Posts Tagged ‘fight club


Escape Monday: After The Apocalypse

6b08cfd4c3e8c68a81de33732e058d1b-565x405I’ve decided to start a new project on the site, I’m calling it Escape Monday. The idea is to post stuff every Monday to distract you, even if it’s just for a minute, from the fact that tragically, the weekend has ended.

The images below struck a chord with me because I daydream about stuff like this all the time.

This is the world Tyler Durden imagined in Fight Club. A post-apocalyptic garden of Eden where the few people who have survived have returned to their hunter / gatherer roots among the crumbling cityscapes.

To quote Mr Durden himself:


Fight Club For Chicks

I don’t know how I missed this band. It’s a double edged sword because part of me is like “What the fuck how could these guys slip off my radar? What kind of music junkie am I?” but the other part of me is like “FUCK YEAH A NEW BAND THAT ISN’T SHIT!”

Because a lot of them are shit, trust me, I wade through piles of it on a monthly basis so that you don’t have to.

Which brings us neatly to today’s band, Nico Vega, who dropped their eponymous debut album two years ago. I got my hands on it last week and can’t stop playing it.


Album Review: The Dead Weather – Sea Of Cowards

If Marla Singer from the movie Fight Club started a band, it would sound like The Dead Weather. They’re dark, edgy and angry and with their second album they’ve perfected their particular brand of radio-unfriendly blues / tripped-out reggae / 70s rock and infused it with enough wailing feedback, weird synth effects and creepy organs to bring the last acid trip you had flashing back hard and fast.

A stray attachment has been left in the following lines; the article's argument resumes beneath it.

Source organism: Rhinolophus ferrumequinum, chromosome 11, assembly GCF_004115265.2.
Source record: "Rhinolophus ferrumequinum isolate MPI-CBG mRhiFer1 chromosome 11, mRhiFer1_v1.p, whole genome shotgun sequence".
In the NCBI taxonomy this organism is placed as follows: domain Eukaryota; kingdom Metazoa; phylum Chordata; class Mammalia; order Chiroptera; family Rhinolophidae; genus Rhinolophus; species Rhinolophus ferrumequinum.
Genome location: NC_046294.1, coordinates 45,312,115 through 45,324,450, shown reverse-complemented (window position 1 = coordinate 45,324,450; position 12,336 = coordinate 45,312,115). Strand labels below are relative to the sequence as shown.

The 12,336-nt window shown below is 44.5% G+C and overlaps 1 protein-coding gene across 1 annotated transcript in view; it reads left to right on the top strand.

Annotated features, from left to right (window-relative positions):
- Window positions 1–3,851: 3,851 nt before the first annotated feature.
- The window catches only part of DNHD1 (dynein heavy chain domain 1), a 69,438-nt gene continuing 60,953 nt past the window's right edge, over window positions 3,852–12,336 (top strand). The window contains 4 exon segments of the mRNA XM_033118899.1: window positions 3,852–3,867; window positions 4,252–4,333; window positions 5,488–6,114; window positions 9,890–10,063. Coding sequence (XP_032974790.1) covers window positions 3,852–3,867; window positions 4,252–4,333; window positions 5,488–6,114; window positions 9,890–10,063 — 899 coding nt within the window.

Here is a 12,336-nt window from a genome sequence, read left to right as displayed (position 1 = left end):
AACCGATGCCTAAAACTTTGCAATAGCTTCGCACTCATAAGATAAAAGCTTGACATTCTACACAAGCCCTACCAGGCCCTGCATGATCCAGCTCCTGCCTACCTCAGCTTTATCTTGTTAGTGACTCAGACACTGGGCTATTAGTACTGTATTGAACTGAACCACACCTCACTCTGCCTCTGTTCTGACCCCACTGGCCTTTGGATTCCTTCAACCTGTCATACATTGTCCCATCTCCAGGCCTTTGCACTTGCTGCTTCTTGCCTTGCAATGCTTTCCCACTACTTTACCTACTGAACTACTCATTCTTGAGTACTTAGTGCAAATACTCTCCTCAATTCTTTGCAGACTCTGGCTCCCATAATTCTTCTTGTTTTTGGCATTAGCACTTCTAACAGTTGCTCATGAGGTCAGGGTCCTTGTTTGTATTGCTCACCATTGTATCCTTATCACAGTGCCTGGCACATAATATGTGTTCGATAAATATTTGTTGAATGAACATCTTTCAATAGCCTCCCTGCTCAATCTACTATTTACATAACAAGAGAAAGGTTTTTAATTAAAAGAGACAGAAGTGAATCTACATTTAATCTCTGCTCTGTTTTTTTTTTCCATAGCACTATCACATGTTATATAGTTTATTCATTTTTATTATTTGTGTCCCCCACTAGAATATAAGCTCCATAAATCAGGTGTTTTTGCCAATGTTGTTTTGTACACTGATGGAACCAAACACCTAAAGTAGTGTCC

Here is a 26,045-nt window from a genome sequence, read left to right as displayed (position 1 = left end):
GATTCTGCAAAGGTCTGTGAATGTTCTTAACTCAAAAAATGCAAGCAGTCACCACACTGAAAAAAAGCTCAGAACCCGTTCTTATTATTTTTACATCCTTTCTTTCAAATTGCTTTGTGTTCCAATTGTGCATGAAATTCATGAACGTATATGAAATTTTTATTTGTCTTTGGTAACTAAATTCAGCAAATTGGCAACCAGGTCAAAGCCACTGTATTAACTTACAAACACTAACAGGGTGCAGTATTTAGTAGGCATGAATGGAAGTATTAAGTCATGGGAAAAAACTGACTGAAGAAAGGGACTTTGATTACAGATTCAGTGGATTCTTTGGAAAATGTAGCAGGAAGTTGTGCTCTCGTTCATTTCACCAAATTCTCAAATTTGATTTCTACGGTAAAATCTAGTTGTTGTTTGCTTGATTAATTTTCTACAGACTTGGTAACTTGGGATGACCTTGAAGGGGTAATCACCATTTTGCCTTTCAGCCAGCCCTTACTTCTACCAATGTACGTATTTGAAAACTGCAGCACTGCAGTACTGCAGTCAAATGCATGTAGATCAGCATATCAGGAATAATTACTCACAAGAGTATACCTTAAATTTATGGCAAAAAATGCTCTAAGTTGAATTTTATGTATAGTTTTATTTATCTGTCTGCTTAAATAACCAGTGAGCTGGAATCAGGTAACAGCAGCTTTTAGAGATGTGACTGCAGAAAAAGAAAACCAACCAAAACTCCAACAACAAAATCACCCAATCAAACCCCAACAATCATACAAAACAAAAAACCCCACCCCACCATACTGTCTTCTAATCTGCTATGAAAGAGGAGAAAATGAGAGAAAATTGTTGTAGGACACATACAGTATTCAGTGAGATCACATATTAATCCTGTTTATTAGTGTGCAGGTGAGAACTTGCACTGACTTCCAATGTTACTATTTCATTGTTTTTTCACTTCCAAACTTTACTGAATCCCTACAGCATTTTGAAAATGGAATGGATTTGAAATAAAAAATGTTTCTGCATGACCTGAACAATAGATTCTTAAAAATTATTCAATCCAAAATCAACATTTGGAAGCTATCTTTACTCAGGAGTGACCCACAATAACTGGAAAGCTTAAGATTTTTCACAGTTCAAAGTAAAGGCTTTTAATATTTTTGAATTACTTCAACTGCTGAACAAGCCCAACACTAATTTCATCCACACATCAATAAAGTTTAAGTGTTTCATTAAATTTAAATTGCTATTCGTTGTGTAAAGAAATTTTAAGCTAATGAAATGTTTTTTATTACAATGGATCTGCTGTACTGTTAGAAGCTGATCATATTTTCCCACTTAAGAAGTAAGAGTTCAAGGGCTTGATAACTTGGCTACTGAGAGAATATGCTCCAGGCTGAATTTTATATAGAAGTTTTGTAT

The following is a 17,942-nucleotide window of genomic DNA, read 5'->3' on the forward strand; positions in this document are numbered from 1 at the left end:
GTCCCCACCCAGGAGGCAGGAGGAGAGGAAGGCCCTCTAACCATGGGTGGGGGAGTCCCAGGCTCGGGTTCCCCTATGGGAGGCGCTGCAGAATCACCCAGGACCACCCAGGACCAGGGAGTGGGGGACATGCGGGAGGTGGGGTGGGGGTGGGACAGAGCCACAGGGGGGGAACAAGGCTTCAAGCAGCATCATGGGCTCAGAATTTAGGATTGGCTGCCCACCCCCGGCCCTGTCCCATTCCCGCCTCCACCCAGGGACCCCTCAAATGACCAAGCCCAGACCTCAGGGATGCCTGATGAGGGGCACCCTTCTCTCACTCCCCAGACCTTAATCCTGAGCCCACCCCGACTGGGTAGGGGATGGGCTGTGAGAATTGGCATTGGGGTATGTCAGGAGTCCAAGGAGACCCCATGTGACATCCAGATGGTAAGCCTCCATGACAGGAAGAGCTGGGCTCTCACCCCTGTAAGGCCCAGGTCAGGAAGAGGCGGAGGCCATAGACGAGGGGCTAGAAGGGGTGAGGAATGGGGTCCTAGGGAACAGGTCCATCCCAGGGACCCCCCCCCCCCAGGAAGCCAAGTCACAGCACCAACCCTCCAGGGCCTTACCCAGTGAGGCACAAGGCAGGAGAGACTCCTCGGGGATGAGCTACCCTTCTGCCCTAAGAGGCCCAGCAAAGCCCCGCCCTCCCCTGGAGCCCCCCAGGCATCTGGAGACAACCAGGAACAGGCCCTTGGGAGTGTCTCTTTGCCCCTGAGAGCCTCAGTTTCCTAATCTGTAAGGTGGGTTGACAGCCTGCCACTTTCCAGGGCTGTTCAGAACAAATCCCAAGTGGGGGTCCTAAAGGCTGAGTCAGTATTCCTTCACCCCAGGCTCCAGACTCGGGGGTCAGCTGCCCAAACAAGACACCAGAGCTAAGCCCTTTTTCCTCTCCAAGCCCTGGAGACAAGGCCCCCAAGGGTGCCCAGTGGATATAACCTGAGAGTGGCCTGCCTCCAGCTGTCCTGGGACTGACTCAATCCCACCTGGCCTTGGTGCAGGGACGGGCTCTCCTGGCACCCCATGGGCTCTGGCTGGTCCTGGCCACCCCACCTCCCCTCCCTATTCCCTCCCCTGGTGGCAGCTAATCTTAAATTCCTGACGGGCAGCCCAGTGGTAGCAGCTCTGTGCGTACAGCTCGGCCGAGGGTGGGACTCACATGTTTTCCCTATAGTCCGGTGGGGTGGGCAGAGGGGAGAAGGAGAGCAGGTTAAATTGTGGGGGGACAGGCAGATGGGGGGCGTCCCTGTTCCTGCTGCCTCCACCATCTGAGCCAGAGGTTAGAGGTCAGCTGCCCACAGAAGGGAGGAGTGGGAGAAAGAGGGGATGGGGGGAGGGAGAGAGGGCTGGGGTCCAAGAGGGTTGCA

Their previous effort, 2009’s Horehound did very little to impress. Musically, it sounded like everyone on the album was pulling in different directions, a common short-coming suffered by supergroups. The songs were loose and rushed and whatever inroads they made with regard to originality and style were overshadowed completely by singer Alison Mosshart’s toneless wailing and the disjointed, hookless attempts at songwriting that defined a lot of tracks on the album.


When I Grow Up, I Wanna Be Alan Knott-Craig

A long time ago, I was a journalist working with a team of people from all over the world and I felt pretty fucking special and amazing.

We got paid every week in cash, huge wads of R200 notes carefully counted, stacked and packed into brown paper bags.

See, what we were doing wasn’t exactly legal. It would bore the hell out of me to have to explain it as I’ve probably told this story a hundred times, so instead I want you to think of the scene in Fight Club where they’re in the boutique store selling soap.